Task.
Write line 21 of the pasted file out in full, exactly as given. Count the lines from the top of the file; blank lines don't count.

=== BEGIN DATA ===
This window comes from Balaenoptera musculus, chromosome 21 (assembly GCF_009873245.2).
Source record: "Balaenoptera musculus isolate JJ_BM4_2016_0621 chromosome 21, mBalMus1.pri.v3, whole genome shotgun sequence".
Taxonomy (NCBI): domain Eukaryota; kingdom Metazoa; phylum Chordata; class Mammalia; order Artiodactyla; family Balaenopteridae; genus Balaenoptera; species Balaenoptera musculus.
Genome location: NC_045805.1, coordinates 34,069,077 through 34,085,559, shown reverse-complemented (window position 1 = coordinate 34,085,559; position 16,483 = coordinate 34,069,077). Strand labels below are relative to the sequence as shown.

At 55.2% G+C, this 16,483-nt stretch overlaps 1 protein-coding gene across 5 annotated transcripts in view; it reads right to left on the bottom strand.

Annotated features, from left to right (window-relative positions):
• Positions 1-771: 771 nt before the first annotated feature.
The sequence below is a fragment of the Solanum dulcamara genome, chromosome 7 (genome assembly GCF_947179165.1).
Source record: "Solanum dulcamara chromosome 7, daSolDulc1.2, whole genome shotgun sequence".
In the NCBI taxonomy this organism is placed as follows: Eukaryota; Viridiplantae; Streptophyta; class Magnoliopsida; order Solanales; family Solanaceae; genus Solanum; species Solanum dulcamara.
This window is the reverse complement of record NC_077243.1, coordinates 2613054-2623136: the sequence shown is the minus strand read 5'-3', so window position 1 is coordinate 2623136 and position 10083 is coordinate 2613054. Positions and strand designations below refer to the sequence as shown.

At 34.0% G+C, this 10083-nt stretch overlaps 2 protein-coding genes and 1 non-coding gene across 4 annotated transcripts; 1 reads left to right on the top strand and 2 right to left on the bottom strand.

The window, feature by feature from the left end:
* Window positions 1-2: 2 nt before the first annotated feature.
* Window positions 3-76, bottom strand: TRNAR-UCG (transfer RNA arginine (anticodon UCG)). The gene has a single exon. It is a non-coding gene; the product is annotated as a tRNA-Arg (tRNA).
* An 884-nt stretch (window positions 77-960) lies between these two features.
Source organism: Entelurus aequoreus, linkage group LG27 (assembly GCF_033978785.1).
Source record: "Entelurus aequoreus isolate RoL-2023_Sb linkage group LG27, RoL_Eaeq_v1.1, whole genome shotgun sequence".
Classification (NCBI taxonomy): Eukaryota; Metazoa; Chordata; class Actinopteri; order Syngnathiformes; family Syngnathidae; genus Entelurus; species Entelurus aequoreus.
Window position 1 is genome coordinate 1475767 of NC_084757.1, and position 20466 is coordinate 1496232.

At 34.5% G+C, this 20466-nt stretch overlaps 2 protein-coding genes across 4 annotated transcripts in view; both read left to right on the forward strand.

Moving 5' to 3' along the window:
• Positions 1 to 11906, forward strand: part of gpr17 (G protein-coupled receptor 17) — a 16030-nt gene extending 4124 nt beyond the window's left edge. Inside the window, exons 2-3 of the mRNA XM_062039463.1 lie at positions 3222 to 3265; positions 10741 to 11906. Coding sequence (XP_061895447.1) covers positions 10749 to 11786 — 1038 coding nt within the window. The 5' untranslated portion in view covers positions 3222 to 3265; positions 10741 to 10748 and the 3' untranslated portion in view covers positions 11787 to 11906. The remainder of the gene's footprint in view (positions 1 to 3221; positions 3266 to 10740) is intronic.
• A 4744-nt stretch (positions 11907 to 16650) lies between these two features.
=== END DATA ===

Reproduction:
At 34.5% G+C, this 20466-nt stretch overlaps 2 protein-coding genes across 4 annotated transcripts in view; both read left to right on the forward strand.